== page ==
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you remember my Fisitalia "woody" is LMMM artigana voci and sweet sounding

(i bought it directly from the Factory on a visit to CastleFi, watched him doing
his magic with the Tuning rig he had designed, programmed and built)

but no tone chamber... and in my opinion, a tone chamber for what is
primarily a MMM sound and useage is kind of a waste.. who needs the extra weight ?

...
In my experience a tone chamber for MMM (middle M in chamber) is not just "kind of a waste" but the dominant tone of the M in cassotto actually results in an MMM sound I like less than a non-cassotto MMM sound. When we first got our Bugari 285/ARS (LMMMH with L and M in cassotto it took some getting used to the MMM sounding different from the non-cassotto LMMM accordions we had before.
 

Alan Sharkis

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my dear Debra, this may interest you

i recently (finally, after all these years) got my hands on a PanCordion
built in the New York factory LMMH
beautiful dark wood body frame.. can't quite tell if it is black OAK or Walnut
(8 curved shifts on the grille.. the Crucianelli builds have 10 shifts)

took the reedblocks out last night actually to begin working on it, and
i can now verify for certain the M reedblock in the tone chamber IS in fact
the + tuned Meusette set... it is tuned roughly 444, while the in chamber L
reeds are at 442, (the out of chamber M and H reeds are also at 442)

when i bought the accordion, it was hinted that it came through the Welk
organization, but not verified in documentation

my working theory is that Mr. Welk, being devotedly and in excruciatingly detailed control
of his "sound" realized that his fans primarily heard his music through tiny speakers
in the Primitive Black and White Television sets of the time... and that having the M+
in chamber gave him better definition and balance in the living rooms of the world

Frank (Busso Music) did not know of any specific info of the many accordions provided
to the Welk organization that would bear this theory out, but also would not rule it
out as the man was known for his attention to detail and strong opinions

anyhow, the refurbishing process has begun.. i need to pull the keys also and
clean up the keybed, but the pads and pallets still look great

ciao

Ventura
Are you referring to the Pancordion factory in Long Island City? If so, I was there somewhere between age 11 and age 13. My teacher at that time and his brother, who also taught accordion, rented a school bus and took us on a tour. This was WAY before OSHA, of course. Most of us kids didn’t have the slightest idea what we were looking at, except that all of the workers looked really old.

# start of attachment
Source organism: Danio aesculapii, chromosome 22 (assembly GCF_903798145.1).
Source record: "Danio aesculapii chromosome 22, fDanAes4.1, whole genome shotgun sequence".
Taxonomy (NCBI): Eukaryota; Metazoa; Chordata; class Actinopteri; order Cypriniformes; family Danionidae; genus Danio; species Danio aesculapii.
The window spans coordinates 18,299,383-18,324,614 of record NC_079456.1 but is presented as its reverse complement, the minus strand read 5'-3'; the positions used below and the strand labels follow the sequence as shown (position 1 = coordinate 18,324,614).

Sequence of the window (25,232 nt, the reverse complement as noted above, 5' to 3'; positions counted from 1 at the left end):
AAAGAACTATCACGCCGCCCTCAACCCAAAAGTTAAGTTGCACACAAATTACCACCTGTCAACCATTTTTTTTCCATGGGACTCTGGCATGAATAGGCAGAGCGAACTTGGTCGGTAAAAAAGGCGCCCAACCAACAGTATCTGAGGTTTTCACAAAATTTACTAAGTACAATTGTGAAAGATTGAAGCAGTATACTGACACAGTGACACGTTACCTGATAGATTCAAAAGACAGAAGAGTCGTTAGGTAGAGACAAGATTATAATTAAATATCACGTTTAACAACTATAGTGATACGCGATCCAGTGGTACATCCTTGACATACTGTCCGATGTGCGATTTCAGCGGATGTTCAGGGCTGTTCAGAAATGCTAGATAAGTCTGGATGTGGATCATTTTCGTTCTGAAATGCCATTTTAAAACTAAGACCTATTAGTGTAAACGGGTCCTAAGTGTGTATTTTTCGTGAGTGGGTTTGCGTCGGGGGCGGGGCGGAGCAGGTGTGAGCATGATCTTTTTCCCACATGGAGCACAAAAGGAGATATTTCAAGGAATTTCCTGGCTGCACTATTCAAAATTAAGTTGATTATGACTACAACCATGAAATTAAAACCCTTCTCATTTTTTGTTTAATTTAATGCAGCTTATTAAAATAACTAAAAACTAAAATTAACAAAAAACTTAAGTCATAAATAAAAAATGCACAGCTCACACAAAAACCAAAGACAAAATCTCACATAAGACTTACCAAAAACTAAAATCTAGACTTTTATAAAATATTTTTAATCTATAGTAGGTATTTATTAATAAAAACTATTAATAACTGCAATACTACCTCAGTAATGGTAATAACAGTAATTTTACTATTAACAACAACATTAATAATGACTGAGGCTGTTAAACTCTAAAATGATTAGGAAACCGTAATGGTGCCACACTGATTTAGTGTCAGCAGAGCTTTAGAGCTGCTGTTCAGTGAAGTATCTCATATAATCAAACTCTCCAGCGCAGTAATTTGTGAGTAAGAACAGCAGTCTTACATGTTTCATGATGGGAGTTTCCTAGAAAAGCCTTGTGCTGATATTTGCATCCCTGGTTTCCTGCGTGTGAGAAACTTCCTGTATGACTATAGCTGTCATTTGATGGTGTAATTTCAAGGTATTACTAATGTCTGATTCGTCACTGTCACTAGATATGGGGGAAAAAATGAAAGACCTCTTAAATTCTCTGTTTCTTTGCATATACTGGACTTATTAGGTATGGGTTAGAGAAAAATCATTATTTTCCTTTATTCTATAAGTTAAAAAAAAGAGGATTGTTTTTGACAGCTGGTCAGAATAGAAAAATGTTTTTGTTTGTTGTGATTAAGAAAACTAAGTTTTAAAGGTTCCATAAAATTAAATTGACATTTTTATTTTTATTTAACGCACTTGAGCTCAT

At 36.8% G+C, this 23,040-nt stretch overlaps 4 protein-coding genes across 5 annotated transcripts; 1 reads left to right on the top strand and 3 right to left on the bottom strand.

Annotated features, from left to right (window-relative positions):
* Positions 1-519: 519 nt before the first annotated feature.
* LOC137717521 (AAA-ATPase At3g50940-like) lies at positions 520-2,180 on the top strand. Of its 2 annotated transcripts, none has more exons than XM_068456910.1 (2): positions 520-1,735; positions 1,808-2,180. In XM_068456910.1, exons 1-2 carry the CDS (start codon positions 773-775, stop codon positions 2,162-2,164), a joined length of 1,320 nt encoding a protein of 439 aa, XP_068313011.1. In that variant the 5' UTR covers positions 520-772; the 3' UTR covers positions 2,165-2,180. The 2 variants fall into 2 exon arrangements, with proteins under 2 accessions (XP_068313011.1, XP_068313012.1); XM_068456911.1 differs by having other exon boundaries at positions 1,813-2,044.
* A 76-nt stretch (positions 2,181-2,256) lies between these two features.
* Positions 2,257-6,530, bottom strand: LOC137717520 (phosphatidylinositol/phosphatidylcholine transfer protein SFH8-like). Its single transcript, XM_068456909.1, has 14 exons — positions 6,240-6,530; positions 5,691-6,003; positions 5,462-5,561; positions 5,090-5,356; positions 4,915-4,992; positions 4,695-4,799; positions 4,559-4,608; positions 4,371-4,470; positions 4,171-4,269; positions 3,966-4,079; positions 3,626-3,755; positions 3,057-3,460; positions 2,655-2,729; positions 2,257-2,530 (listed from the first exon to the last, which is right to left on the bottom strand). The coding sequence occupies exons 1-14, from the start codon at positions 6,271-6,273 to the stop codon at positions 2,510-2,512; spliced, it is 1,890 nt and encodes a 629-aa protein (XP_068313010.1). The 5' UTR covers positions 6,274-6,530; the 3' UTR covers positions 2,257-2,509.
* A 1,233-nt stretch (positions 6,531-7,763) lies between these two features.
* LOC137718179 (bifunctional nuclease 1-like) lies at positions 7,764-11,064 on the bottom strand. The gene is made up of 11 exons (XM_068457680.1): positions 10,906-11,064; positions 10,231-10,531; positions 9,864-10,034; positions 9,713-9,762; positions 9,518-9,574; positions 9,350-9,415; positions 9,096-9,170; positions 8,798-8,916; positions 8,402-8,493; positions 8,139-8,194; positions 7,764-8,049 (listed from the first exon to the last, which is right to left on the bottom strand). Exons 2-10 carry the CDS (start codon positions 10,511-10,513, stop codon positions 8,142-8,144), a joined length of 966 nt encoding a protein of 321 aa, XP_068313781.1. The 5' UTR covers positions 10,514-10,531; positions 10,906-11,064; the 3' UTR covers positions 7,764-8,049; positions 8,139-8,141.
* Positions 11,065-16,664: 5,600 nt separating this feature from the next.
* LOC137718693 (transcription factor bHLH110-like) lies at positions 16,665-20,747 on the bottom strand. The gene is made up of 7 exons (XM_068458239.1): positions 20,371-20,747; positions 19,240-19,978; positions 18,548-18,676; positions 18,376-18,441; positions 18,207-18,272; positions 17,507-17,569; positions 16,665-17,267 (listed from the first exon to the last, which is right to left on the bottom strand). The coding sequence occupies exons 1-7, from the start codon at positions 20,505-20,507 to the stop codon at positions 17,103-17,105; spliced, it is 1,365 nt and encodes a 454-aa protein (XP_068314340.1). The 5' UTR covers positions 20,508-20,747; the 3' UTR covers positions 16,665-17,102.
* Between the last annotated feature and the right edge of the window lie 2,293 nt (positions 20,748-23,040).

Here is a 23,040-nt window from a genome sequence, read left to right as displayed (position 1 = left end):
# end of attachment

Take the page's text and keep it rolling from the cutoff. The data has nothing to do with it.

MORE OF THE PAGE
Beaubello

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Thanks for the interest and info, guys. I quite agree with Ventura that a single M', i.e. "giusto"/"base tuned", in the chamber has better tone than a non-chambered counterpart. However, I find that M' sounds worse in a LcM'c than a LcM' bandoneon register. Both in the same instrument and in general, I find the all-chamber LcMc too "mellow" and "muddy" relative to the "cleaner" LcM' bandoneon. Btw from my recent conversation with Cooperfisa (Vercelli, It), I got the impression that the sound of the bandoneon register was a main reason for their offering a double cassotto LMMM with options of the M' in or out of chamber. What I haven't actually compared though is a [M'c + M+] vs [M+c + M']. Given the same amount of tremolo, I'm thinking (and hoping) that the sound quality would not differ appreciably and that a [M+c + M'] would work better than my single unchambered M' for single note solo/ chords as an honorable concession to my preferred bando sound. In general as far as an Mc in MMM, it is admittedly not traditional musette and certainly not for everyone's taste BUT before passing too harsh a judgment check out this (IMHO) finer example: youtube.com/watch?v=OhZwWw15ZnE
 

debra

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Thanks for the interest and info, guys. I quite agree with Ventura that a single M', i.e. "giusto"/"base tuned", in the chamber has better tone than a non-chambered counterpart. However, I find that M' sounds worse in a LcM'c than a LcM' bandoneon register. Both in the same instrument and in general, I find the all-chamber LcMc too "mellow" and "muddy" relative to the "cleaner" LcM' bandoneon. Btw from my recent conversation with Cooperfisa (Vercelli, It), I got the impression that the sound of the bandoneon register was a main reason for their offering a double cassotto LMMM with options of the M' in or out of chamber. What I haven't actually compared though is a [M'c + M+] vs [M+c + M']. Given the same amount of tremolo, I'm thinking (and hoping) that the sound quality would not differ appreciably and that a [M+c + M'] would work better than my single unchambered M' for single note solo/ chords as an honorable concession to my preferred bando sound. In general as far as an Mc in MMM, it is admittedly not traditional musette and certainly not for everyone's taste BUT before passing too harsh a judgment check out this (IMHO) finer example: youtube.com/watch?v=OhZwWw15ZnE
Sadly YouTube tells me that video is no longer available.